As the US stock market has dropped for the past month, the emerging markets-especially China-have done quite well. Since September 14, when the Spyder Trust (SPY) peaked, the large-cap iShares MSCI China Index Fund (MCHI) is up 3.8%, while the SPY is down 4.7%.
Last week, the Eurozone crisis continued to fester. While the economic data showed more deterioration, as Spanish unemployment reached 25%, German consumer confidence hit a new five-year high.
It is interesting that despite the selling in the US stock market, the Euro STOXX 50 Index is still in its broad trading range. This suggests that the overseas markets may lead the US once the correction is over.
The better than expected GDP report on Friday surprised many, and helped prop up a sinking stock market. The 27% increase in new home sales gave the GDP a boost, but as the long-term chart shows they are still well below the peak from just a few years ago.
The economy will be on the front burner this week, as we get the widely anticipated monthly jobs report. Overall, the economic calendar is quite full, with the Dallas Fed Manufacturing Survey on Monday, followed by the S&P Case-Shiller Home Price Index and Consumer Confidence on Tuesday.
On Wednesday we get the ADP Employment Report, as well as the Employment Cost Index. In addition to the jobless claims on Thursday, the Productivity and Costs, ISM Manufacturing Index, and Construction Spending are also going to be released. On Friday, we also get the latest report on factory orders.
NEXT: What to Watch|pagebreak|
What to Watch
Stocks finished the week on a choppy note, as futures were sharply lower Friday ahead of the GDP report, but rallied in early trading before the sellers again took over. The short-term analysis suggests a near-term low is likely this week, if the futures did not make their lows early Friday.
The December S&P 500 E-Mini futures hit a low of 1,394.50 before the GDP report, which was still above the 38.2% support level at 1384.50. The Dow Industrials have just tested their 38.2% Fibonacci support level at 13,041, which makes it a pretty normal correction so far.
Still, the correction has gone further than I expected. Last Tuesday's drop indicated my expectation of another push to the upside before the election was wrong. The earnings reports-and more importantly, the increasingly negative corporate outlook-has turned the mood on the Street quite negative.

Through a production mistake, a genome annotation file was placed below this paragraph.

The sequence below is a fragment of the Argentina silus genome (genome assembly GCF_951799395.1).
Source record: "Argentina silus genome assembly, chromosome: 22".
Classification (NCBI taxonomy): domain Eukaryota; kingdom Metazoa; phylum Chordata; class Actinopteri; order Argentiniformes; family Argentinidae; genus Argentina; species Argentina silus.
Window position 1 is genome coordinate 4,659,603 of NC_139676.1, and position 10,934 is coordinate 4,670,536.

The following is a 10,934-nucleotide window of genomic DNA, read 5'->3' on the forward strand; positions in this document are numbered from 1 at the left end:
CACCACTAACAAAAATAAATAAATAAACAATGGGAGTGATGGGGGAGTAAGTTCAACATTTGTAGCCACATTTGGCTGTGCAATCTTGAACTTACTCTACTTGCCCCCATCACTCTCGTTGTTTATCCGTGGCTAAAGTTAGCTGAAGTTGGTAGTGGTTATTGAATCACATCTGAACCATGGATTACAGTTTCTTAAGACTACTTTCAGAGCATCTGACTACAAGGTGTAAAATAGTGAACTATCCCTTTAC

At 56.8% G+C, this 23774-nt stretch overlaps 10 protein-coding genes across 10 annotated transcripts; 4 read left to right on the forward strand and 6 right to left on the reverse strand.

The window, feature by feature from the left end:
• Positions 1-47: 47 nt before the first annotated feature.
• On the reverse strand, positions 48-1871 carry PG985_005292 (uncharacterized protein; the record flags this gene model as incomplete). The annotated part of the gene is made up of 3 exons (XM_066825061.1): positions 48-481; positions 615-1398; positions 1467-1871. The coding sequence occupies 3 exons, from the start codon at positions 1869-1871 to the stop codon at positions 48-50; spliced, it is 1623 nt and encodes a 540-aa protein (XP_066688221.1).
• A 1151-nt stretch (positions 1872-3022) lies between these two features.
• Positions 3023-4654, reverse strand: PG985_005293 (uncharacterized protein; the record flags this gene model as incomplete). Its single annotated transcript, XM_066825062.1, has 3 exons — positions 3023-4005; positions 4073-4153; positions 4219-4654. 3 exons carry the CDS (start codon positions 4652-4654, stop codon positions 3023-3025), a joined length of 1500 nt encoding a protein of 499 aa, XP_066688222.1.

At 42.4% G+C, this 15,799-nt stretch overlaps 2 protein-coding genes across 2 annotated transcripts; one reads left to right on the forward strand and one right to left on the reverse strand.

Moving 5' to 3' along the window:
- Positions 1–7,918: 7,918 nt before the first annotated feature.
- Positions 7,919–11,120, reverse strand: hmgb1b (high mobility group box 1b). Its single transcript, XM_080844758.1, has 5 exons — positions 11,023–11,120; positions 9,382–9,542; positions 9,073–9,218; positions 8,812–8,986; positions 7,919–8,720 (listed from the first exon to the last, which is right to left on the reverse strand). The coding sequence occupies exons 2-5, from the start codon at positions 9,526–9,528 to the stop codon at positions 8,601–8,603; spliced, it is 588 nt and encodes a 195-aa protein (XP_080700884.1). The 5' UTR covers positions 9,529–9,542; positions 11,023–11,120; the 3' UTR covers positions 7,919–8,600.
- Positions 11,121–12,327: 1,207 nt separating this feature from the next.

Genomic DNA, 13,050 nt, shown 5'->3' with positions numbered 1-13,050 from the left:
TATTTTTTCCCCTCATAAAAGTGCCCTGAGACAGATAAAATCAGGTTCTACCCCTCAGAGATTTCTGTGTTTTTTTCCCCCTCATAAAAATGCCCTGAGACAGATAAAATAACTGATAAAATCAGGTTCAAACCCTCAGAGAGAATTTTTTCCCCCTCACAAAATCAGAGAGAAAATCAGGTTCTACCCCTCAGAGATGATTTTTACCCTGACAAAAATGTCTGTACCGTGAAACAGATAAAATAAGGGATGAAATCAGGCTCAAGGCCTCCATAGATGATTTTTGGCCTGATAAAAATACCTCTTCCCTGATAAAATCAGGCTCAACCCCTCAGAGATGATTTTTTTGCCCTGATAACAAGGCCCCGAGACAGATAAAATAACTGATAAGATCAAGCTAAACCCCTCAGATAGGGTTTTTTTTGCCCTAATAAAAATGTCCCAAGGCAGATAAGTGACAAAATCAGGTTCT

While the price action in some stocks has been quite ugly, the stock market is not yet that oversold. It will likely take a more broad-based drop before it can form a short-term oversold low. Typically, such a low is needed before we can actively start looking for an end to the correction.
The bearish sentiment did not show much increase last week, from either individual investors or financial newsletter writers. The put/call readings and VIX analysis also suggest that stocks can still drop further.
The first decent rally will tell us more about the downside targets, but it would take a close below 1,370 (the 50% support) in the S&P 500 to weaken the positive intermediate-term outlook.
The daily chart of the broad-based NYSE Composite continues to act the best, as it is just testing its uptrend from the June lows (line a). The next key support is at 8,022, which is the 38.2% Fibonacci support. It is about 2% below Friday's close. The more important 50% retracement support is considerably lower at 7,869, and the longer-term uptrend follows that at 7,400.
The NYSE Advance/Decline line has reversed after moving above the early October highs, and is now very close to breaking support at the lows from the last month. There is more important support now at line c. The A/D line is still well above the longer-term uptrend (line d), and did confirm the September highs.
The daily chart of the Spyder Trust (SPY) shows that the recent low at $142.58 and the uptrend (line f) were decisively broken on Monday. The low on Friday was not far above the 38.2% Fibonacci retracement support at $140.11. This also corresponds to the lows from late August.
There is additional chart support in the $138.50 to $139 area, with the 50% support at $137.64. The break last week suggests that at a minimum some backing and filling in the $140 to $143 area is needed before a bottom could be in place.
Any rally should find tough resistance now at $142.58 to $143.50, and then $145.
The S&P 500 A/D line tried to bounce after breaking support (line h), but turned lower again Friday, as the A/D numbers were negative. The A/D line is in a fairly narrow sideways range, with key resistance still at line g.
NEXT: Stocks, Sector Focus, and Tom's Outlook|pagebreak|
This makes the next downside target the all-important 61.8% support, now at $64.05. Tech giants like Apple (AAPL) and Amazon.com (AMZN) will both need to rally in order to keep the QQQ from dropping below this level.